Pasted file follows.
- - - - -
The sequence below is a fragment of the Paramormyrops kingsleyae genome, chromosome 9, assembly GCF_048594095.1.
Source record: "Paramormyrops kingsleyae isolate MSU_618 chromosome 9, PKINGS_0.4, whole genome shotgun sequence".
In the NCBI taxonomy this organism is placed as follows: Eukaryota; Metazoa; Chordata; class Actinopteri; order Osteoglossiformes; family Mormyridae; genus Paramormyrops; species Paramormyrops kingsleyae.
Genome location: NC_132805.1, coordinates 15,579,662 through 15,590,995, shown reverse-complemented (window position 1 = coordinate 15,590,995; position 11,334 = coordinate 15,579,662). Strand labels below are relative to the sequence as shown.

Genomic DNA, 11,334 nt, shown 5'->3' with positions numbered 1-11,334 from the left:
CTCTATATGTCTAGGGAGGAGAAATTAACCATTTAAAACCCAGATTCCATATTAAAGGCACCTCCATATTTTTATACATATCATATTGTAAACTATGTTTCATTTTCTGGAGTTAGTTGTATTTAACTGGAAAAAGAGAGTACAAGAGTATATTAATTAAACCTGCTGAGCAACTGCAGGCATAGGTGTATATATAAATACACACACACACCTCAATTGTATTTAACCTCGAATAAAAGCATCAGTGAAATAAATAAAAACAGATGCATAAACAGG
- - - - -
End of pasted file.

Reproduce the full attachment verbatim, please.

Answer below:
The sequence below is a fragment of the Paramormyrops kingsleyae genome, chromosome 9, assembly GCF_048594095.1.
Source record: "Paramormyrops kingsleyae isolate MSU_618 chromosome 9, PKINGS_0.4, whole genome shotgun sequence".
In the NCBI taxonomy this organism is placed as follows: Eukaryota; Metazoa; Chordata; class Actinopteri; order Osteoglossiformes; family Mormyridae; genus Paramormyrops; species Paramormyrops kingsleyae.
Genome location: NC_132805.1, coordinates 15,579,662 through 15,590,995, shown reverse-complemented (window position 1 = coordinate 15,590,995; position 11,334 = coordinate 15,579,662). Strand labels below are relative to the sequence as shown.

Genomic DNA, 11,334 nt, shown 5'->3' with positions numbered 1-11,334 from the left:
CTCTATATGTCTAGGGAGGAGAAATTAACCATTTAAAACCCAGATTCCATATTAAAGGCACCTCCATATTTTTATACATATCATATTGTAAACTATGTTTCATTTTCTGGAGTTAGTTGTATTTAACTGGAAAAAGAGAGTACAAGAGTATATTAATTAAACCTGCTGAGCAACTGCAGGCATAGGTGTATATATAAATACACACACACACCTCAATTGTATTTAACCTCGAATAAAAGCATCAGTGAAATAAATAAAAACAGATGCATAAACAGG